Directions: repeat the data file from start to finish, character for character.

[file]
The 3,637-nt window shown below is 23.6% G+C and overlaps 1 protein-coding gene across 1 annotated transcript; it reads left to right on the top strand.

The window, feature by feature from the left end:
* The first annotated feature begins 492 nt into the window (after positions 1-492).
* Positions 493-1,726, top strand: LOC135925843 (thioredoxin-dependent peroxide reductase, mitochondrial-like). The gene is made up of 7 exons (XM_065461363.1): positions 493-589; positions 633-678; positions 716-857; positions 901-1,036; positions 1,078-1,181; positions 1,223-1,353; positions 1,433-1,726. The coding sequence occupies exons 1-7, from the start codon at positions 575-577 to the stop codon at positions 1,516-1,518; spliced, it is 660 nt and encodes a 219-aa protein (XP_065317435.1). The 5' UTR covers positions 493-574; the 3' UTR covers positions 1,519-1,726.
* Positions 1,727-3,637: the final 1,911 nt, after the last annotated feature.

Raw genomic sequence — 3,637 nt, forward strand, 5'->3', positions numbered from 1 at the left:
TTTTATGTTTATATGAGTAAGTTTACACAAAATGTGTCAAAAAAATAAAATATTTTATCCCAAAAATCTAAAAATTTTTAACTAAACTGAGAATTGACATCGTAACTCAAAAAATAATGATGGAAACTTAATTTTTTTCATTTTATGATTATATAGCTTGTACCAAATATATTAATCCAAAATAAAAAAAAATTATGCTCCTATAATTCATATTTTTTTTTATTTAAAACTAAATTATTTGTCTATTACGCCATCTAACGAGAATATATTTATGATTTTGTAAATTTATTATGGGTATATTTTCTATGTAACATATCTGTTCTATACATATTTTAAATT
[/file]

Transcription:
The 3,637-nt window shown below is 23.6% G+C and overlaps 1 protein-coding gene across 1 annotated transcript; it reads left to right on the top strand.

The window, feature by feature from the left end:
* The first annotated feature begins 492 nt into the window (after positions 1-492).
* Positions 493-1,726, top strand: LOC135925843 (thioredoxin-dependent peroxide reductase, mitochondrial-like). The gene is made up of 7 exons (XM_065461363.1): positions 493-589; positions 633-678; positions 716-857; positions 901-1,036; positions 1,078-1,181; positions 1,223-1,353; positions 1,433-1,726. The coding sequence occupies exons 1-7, from the start codon at positions 575-577 to the stop codon at positions 1,516-1,518; spliced, it is 660 nt and encodes a 219-aa protein (XP_065317435.1). The 5' UTR covers positions 493-574; the 3' UTR covers positions 1,519-1,726.
* Positions 1,727-3,637: the final 1,911 nt, after the last annotated feature.

Raw genomic sequence — 3,637 nt, forward strand, 5'->3', positions numbered from 1 at the left:
TTTTATGTTTATATGAGTAAGTTTACACAAAATGTGTCAAAAAAATAAAATATTTTATCCCAAAAATCTAAAAATTTTTAACTAAACTGAGAATTGACATCGTAACTCAAAAAATAATGATGGAAACTTAATTTTTTTCATTTTATGATTATATAGCTTGTACCAAATATATTAATCCAAAATAAAAAAAAATTATGCTCCTATAATTCATATTTTTTTTTATTTAAAACTAAATTATTTGTCTATTACGCCATCTAACGAGAATATATTTATGATTTTGTAAATTTATTATGGGTATATTTTCTATGTAACATATCTGTTCTATACATATTTTAAATT